However, much as he would love all these things, Raila will be 72 years old in 2017. As a loser in presidential polls since 1997, some in controversial ways, Raila is out to make his final bid. However, others say Raila plot to declare he will be in the race is to confuse Jubilee side. Already, within Jubilee, talk is to introduce a debate banning Raila running on age factor.

Analysts say Raila’s decision to declare he will run is aimed at hoodwinking his enemies to pass the age limit so as he can gracefully get out of the race and groom another person. Political analysts say the age limit aspect will work in favour of a united opposition as Raila will be technically out. He sat out of the 2002 event and threw his weight behind Mwai Kibaki.


Word has it that if he runs in 2017, not every Luhya (the second numerically largest community in Kenya) or every Mkamba (the fourth largest, some now say third) might feel like investing all their hopes in Raila yet again. That is why the Raila factor in 2017 is at the centre of discussion and critical thinking, analysts say. 

There are two more complications on Raila’s path to yet another stab at State House, a place he has tried everything to occupy, including an attempted coup in 1982, a marriage with Kanu in its final months in 2002 that was not consummated, mass action 2007 and court action 2013.
The first roadblock to Raila as Cord’s candidate in 2017 comprises Wetang’ula’s own real intentions.

The senator is working hard to become the undisputed political king of the Abaluhya ethnic communities. Raila also owes Wetang’ula big time for the support he delivered to him in 2013 and the sacrifice he made by not launching his own maiden presidential campaign.

When Wetang’ula shot down Raila’s declaration of being Cord’s 2017 candidate, he told him the opposition must hold fit and proper nominations for the unified candidate.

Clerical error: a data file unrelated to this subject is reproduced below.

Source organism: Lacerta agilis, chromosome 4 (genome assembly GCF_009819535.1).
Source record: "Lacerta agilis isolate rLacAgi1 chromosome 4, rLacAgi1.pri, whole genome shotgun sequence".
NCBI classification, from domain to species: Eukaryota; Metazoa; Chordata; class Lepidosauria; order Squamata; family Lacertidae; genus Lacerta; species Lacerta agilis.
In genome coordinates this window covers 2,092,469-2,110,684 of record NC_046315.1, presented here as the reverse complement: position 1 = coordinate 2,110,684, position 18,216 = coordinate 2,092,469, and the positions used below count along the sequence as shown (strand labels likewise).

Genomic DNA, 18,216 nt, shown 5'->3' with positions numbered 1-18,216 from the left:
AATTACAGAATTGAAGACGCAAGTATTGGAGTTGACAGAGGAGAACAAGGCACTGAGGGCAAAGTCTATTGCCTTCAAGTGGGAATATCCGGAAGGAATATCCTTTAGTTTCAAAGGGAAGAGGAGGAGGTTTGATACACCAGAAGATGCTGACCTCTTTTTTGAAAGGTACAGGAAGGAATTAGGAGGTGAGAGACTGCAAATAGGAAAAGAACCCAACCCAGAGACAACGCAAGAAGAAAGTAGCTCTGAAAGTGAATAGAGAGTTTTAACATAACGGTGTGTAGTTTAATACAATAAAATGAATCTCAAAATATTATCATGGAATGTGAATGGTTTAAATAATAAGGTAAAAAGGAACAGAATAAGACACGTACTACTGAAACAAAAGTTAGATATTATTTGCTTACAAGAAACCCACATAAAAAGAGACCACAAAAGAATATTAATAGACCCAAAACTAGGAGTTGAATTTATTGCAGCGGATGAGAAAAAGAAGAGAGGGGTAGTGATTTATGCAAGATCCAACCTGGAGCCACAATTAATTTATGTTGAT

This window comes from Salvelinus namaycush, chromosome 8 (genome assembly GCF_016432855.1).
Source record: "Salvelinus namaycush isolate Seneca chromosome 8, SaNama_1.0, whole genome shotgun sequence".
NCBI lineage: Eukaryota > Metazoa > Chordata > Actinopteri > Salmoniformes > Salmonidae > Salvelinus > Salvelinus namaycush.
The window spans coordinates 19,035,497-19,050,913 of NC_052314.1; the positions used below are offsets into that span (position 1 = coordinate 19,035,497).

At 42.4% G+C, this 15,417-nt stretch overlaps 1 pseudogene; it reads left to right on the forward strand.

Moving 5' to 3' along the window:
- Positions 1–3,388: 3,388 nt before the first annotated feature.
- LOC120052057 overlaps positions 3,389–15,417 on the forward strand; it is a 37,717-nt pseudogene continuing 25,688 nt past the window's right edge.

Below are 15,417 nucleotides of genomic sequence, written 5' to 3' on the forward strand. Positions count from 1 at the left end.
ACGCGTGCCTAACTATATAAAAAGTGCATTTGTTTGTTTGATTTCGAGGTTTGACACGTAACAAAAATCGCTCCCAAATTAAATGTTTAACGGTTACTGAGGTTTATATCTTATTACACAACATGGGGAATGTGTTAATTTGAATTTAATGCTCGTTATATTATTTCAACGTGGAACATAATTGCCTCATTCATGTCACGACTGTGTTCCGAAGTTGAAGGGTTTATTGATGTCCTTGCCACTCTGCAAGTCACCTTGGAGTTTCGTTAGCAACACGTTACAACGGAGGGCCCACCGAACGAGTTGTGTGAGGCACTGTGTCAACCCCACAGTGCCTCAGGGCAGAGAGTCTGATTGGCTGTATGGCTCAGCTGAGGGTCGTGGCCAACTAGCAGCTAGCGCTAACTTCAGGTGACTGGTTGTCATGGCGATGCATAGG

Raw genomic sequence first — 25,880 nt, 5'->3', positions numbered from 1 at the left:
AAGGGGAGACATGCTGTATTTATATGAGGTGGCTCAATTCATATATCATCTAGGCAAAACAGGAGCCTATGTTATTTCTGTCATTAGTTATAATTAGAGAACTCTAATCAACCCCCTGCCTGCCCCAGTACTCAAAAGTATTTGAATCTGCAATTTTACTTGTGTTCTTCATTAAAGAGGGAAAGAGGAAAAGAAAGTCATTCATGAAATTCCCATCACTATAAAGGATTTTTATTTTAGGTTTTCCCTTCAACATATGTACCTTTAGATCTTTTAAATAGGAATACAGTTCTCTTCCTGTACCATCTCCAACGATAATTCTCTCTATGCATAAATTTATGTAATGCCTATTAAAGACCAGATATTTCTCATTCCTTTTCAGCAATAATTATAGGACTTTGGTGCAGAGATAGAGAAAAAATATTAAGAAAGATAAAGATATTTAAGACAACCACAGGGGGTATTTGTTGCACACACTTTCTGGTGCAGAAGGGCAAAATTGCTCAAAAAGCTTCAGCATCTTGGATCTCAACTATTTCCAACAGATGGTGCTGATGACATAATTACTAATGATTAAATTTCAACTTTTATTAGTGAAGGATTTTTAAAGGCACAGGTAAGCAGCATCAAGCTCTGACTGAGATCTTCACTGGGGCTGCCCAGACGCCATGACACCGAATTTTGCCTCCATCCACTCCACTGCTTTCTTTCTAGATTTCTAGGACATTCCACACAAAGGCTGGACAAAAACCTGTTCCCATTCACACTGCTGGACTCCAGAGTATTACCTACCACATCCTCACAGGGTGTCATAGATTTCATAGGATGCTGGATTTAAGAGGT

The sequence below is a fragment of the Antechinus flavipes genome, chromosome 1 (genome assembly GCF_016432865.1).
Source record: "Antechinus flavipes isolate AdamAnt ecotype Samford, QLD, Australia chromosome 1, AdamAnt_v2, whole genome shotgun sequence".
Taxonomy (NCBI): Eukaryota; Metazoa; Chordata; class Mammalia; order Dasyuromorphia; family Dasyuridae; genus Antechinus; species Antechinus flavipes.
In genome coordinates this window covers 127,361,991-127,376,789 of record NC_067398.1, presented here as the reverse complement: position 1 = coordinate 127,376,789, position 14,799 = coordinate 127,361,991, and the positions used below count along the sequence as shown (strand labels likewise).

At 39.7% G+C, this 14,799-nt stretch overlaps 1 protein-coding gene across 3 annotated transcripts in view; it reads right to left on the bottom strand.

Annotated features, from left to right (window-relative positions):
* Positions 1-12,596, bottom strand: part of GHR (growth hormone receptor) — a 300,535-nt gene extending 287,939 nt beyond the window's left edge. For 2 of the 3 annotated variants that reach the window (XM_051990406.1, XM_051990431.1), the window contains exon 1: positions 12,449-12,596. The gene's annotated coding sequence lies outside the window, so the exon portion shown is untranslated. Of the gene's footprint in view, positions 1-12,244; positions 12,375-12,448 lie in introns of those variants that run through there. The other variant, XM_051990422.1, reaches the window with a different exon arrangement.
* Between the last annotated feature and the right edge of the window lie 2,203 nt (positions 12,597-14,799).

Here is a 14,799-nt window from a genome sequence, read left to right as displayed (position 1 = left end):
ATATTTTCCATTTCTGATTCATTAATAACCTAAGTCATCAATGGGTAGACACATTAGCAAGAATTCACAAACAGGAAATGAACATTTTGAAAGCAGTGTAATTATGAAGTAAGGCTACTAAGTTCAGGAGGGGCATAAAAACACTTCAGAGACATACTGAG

Unlike Wetang’ula, Kalonzo has already stood for president, in 2007, but came a remote third to Kibaki and Raila. However, Kalonzo entered government by siding with Kibaki when Raila declared mass action and the country descended into the post-election violence crisis of 2007-08 pandemonium. Had Kalonzo sided with Raila in 2008, they would almost certainly have effectively illegitimated Kibaki’s victory as declared by the then Electoral Commission of Kenya.

The 2017 race could yet see a second time that Kalonzo plays spoiler for a Raila attempt at State House. Kalonzo does not have the numbers going by the 2007 presidential results. However, he is unlikely to attract the huge total votes that Raila has generated on two consecutive failed attempts, 2007 and 2013, adding up to almost 10 million. Kalonzo will never make a mark unless he is Raila and Wetang’ula’s genuinely chosen unified candidate.

However, analysts say both Kalonzo and Wetang’ula are lawyers and men of huge egos. And both are clearly not in a mood to play second and third fiddle to Raila all over again as they did in 2013. They are also getting older.


There is yet another scenario that vastly complicates Raila’s last chance prospects in 2017: the spoiler factor. Either Kalonzo or Wetang’ula could be made seriously rich in a currency (including hard) of his own choice by the Jubilee candidates, who will have all the advantages of incumbency and all the desperation for a second term.

A second term for Uhuru would build his legacy and put him in a powerful position to influence his own succession, just unlike Kibaki before him. A second term as DP for Ruto would be a powerful springboard for the Uhuru succession in 2023.
Raila will almost certainly be betrayed from within by one – or both – of his fellow principals inside Cord.

Among Raila’s closest advisers on his 2017 strategy is self-proclaimed Prophet David Owuor, a man that Raila’s American backers hold in the greatest contempt. Also leading Raila astray are old school of politicians, Anyang’ Nyong’o, Otieno Kajwang’ and his wife Ida.